Greenhouse effect and climate change

Parhelia (halo of light) at Casey
Parhelia (halo of light) at Casey (Photo: Jeff Wilson)

Research the greenhouse effect and climate change, especially the consequences of increased greenhouse gases.

The greenhouse effect is the rise in temperature that the Earth experiences because certain gases in the atmosphere (water vapor, carbon dioxide, nitrous oxide, and methane for example) trap energy from the sun. Without these gases, heat would escape back into space and Earth’s average temperature would be about 15°C colder. Because of how they warm our world, these gases are referred to as greenhouse gases [PDF].

  • Have students research the greenhouse effect and climate change.
    • What are the consequences of the increased accumulation of greenhouse gases?
    • How does human activity add to the greenhouse effect?
    • What is being done to reduce the greenhouse effect.
    • What do you think should be done?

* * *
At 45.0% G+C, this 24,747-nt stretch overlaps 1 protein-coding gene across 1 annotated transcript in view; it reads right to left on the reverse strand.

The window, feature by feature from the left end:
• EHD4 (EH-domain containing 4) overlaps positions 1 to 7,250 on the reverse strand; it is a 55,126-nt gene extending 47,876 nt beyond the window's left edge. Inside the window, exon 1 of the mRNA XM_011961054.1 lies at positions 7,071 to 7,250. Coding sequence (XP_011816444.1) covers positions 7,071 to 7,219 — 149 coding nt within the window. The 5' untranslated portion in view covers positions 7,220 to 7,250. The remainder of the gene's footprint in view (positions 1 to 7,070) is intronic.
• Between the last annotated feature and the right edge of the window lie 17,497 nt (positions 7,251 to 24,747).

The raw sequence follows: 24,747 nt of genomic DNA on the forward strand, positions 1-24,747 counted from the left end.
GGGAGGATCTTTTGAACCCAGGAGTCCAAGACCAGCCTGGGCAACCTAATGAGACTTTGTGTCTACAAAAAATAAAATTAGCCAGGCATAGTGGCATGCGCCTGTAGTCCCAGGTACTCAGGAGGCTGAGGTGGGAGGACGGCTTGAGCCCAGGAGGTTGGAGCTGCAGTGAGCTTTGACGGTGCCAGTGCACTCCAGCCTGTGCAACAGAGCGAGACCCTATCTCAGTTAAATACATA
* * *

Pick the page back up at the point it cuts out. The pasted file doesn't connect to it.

• What can you do?

Further information

CSIRO has a list of articles about greenhouse and climate change.

The Bureau of Meteorology also has a list of articles about climate change and the greenhouse effect.

Articles on climate change can be found on the Antarctic Division's website.

The United States Environmental Protection Agency has an excellent site for kids.

Issue – global warming

The greatest environmental change seen in Antarctica so far is substantially reduced sea ice cover. This is probably linked to global warming. What is more important – to protect Antarctica from the impacts of activities in Antarctica, or protect it from the effects of activities elsewhere in the world?

This page was last modified on October 10, 2014.